The Israeli Defence Forces have developed an improved suspension system, called Mazkum מ?-ק?·"ם (or ?-?--לים for short), which enables greater mobility than regular tracks. The Mazkum is installed on the Israeli Merkava tank which helps improve mobility and speed, some of the Israeli patents were sold to Caterpillar Tractor.

[edit] Engineering

Image:T-55 skos RB.jpg
Soviet T-55 tank with "slack track" and rear drive sprocket.
Image:Armored vehicle on trailer p1040729.jpg
Tracked vehicles may be put on semitrailers or railway cars for long-distance hauling
Image:Caterpillar track segments.jpg
The tread of a construction machine's tracks.

Modern tracks are built from modular chain links which compose together a closed chain. These chain links are often broad and made of alloy steel. The links are jointed by a hinge. This allows the track to be flexible and "wrap" around the set of wheels to make the endless loop.

The vehicle's weight is transferred to the bottom length of track by a number of road wheels, or sets of wheels called "bogies". Road wheels are typically mounted on some form of suspension to cushion the ride over rough ground. Suspension design is a major area of development; the very early designs were often unsprung at all, later- developed road wheel suspension offered only a few inches of travel using springs, whereas modern hydro-pneumatic systems allow several feet of travel and include shock absorbers.

Tracks are moved by a toothed drive wheel, or drive sprocket, driven by the motor and engaging with holes in the track links or with pegs on them to drive the track. The drive wheel is typically mounted well above the contact area on the ground, allowing it to be fixed in position. Placing a suspension on the driving wheel is possible, but is mechanically more complicated. A non-powered wheel, an idler, is placed at the opposite end of the track, primarily to angle the front (or rear) of the track to allow it to climb over obstacles, and also to tension (take up the slack of) the track properly - loose track could be easily thrown (slipped) off the wheels. To prevent throwing, the track links usually have the vertical guide "tongues", engaging the grooves or gaps between the doubled road and idler/sprocket wheels. Some track arrangements, usually called "live track", use return rollers to keep the top of the track running straight between the drive sprocket and idler. Others, called slack track, allow the track to droop and run along the tops of large road wheels.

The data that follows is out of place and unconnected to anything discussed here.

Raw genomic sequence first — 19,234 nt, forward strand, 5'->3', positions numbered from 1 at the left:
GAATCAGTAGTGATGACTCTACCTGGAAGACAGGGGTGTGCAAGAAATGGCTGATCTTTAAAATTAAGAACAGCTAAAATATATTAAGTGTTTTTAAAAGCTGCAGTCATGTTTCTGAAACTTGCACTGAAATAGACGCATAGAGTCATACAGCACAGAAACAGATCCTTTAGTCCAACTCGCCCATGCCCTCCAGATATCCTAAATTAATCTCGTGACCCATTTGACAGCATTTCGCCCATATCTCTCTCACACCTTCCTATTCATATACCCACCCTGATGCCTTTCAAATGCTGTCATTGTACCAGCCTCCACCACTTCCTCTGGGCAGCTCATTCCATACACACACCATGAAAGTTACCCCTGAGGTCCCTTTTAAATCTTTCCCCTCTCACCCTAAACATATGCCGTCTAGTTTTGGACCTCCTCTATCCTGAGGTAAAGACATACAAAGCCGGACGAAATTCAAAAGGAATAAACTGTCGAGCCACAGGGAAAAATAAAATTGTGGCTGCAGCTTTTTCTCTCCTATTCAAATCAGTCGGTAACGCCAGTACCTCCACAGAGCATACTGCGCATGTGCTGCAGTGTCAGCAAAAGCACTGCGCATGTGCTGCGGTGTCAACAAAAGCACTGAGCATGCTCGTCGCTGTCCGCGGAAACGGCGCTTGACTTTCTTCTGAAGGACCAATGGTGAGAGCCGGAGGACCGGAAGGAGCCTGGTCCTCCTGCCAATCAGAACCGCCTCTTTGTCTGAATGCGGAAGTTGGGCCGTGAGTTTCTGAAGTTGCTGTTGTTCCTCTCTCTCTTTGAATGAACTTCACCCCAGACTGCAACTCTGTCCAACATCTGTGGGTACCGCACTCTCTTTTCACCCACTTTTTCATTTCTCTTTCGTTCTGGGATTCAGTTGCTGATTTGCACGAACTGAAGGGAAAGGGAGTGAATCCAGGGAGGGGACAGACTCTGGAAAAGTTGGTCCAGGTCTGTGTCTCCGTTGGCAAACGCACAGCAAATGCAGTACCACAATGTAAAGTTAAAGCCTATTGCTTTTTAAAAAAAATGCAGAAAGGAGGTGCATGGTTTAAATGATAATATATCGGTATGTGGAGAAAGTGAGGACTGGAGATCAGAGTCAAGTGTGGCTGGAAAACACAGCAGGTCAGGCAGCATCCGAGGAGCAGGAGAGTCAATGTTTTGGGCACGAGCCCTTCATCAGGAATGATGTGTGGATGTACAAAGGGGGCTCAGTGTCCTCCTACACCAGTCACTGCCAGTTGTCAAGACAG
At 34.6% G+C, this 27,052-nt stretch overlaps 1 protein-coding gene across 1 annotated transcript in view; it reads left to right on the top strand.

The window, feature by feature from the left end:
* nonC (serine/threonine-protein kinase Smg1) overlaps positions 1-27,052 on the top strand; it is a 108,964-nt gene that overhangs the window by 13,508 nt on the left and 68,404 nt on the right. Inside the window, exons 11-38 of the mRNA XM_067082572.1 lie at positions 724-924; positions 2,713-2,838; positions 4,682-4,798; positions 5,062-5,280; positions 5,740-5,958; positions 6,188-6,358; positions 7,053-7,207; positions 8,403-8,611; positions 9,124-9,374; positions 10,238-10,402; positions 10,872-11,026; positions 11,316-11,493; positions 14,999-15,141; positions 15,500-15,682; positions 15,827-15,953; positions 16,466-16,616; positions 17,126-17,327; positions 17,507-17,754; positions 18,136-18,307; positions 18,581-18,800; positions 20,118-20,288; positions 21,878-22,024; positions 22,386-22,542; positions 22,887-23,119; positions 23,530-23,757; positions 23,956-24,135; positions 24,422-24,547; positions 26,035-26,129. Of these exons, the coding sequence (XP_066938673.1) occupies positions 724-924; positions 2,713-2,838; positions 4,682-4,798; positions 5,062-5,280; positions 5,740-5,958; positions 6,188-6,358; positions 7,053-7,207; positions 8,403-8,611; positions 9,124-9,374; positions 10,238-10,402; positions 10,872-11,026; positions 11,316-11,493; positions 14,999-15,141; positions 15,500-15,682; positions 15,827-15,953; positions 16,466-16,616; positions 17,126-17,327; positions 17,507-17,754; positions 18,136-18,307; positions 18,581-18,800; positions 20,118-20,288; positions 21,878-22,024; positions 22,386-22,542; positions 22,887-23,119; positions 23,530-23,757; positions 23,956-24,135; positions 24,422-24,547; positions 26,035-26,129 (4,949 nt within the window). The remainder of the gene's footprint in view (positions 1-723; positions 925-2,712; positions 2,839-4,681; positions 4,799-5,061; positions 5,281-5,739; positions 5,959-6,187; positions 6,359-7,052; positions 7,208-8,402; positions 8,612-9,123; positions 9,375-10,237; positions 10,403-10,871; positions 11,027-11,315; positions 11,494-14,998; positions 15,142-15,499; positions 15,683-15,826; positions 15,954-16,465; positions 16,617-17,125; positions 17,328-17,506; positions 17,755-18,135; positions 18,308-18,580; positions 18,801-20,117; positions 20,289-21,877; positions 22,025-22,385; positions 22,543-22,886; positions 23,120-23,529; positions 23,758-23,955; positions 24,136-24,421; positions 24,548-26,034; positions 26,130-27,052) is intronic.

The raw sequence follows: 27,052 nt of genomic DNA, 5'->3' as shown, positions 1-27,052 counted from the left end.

Tracked vehicles have better mobility than pneumatic tires over rough terrain. They smooth out the bumps and glide over small obstacles; riding in a fast tracked vehicle feels like riding in a boat over heavy swells. Tracks are tougher than tires since they cannot be punctured or torn. Tracks are much less likely to get stuck in soft ground, mud, or snow, since they distribute the weight of the vehicle over a larger contact area, decreasing its ground pressure. Bulldozers, which are most often tracked, use this attribute to rescue other vehicles (such as wheel loaders) which have become stuck in or sunk into the ground. Tracks as well give higher maneuverability, as a tracked vehicle can turn on spot.

The disadvantages of tracks are lower top speed and the damage that their all-steel versions cause to what passes beneath them: they can severely damage hard terrain like asphalt pavement, but deal less damage to lawns and farm fields than wheeled analogs. A compromise between the all-steel and all-rubber tracks for military vehicles to ensure their smoother, faster, quieter and non-damaging movement on paved surfaces at a slight reduction in cross-country traction has been found in attaching rubber pads to individual track links (first used on German semitracks, then on the US post-war tanks). Prolonged use places enormous strain on the drive transmission and the mechanics of the tracks, which must be overhauled or replaced regularly. It is common to see tracked vehicles such as bulldozers or tanks transported long distances by a wheeled carrier such as a semitrailer or train, though technological advances have made this practice less common among tracked military vehicles than it once was. Additionally, the loss of a single segment in a track immobilises the entire vehicle, which can be a disadavantage in situations where high reliability is important.

Caterpillar also manufacture a rubber track system for agricultural use, such as the Cat™ Challenger Tractor, MT700 and MT800 series. Instead of a track made of linked steel plates, it uses a reinforced rubber belt with chevron treads for improved traction and reduced soil compaction. Having a rubber belt also means that the vehicle can relocate itself on public roads without damaging the road surface. Previous belt-like systems, such as used for half-tracks in WW2, were unable to deliver the tractive effort, and have been limited to lighter vehicles.

[edit] See also

[edit] References

de:Kettenlaufwerk

he:מזקו"ם ja:無限軌道 no:Beltedrift pl:Napęd gąsienicowy ru:Гусеница (движитель) fi:Telaketju sv:Bandfordon

Caterpillar track